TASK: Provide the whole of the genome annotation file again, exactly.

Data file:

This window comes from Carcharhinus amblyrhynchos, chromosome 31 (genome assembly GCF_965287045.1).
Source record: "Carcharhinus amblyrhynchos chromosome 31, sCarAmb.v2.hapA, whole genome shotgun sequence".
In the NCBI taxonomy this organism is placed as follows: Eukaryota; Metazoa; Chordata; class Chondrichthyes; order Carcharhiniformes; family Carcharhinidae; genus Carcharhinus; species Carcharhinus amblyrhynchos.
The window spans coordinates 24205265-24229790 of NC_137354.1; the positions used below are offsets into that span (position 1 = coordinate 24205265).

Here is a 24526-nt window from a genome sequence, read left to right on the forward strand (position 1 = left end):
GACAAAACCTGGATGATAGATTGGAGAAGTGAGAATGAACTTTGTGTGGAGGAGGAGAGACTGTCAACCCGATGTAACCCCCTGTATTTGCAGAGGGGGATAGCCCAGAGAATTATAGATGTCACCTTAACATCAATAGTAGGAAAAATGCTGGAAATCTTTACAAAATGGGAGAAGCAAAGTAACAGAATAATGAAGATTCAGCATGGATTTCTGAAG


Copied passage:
This window comes from Carcharhinus amblyrhynchos, chromosome 31 (genome assembly GCF_965287045.1).
Source record: "Carcharhinus amblyrhynchos chromosome 31, sCarAmb.v2.hapA, whole genome shotgun sequence".
In the NCBI taxonomy this organism is placed as follows: Eukaryota; Metazoa; Chordata; class Chondrichthyes; order Carcharhiniformes; family Carcharhinidae; genus Carcharhinus; species Carcharhinus amblyrhynchos.
The window spans coordinates 24205265-24229790 of NC_137354.1; the positions used below are offsets into that span (position 1 = coordinate 24205265).

Here is a 24526-nt window from a genome sequence, read left to right on the forward strand (position 1 = left end):
GACAAAACCTGGATGATAGATTGGAGAAGTGAGAATGAACTTTGTGTGGAGGAGGAGAGACTGTCAACCCGATGTAACCCCCTGTATTTGCAGAGGGGGATAGCCCAGAGAATTATAGATGTCACCTTAACATCAATAGTAGGAAAAATGCTGGAAATCTTTACAAAATGGGAGAAGCAAAGTAACAGAATAATGAAGATTCAGCATGGATTTCTGAAG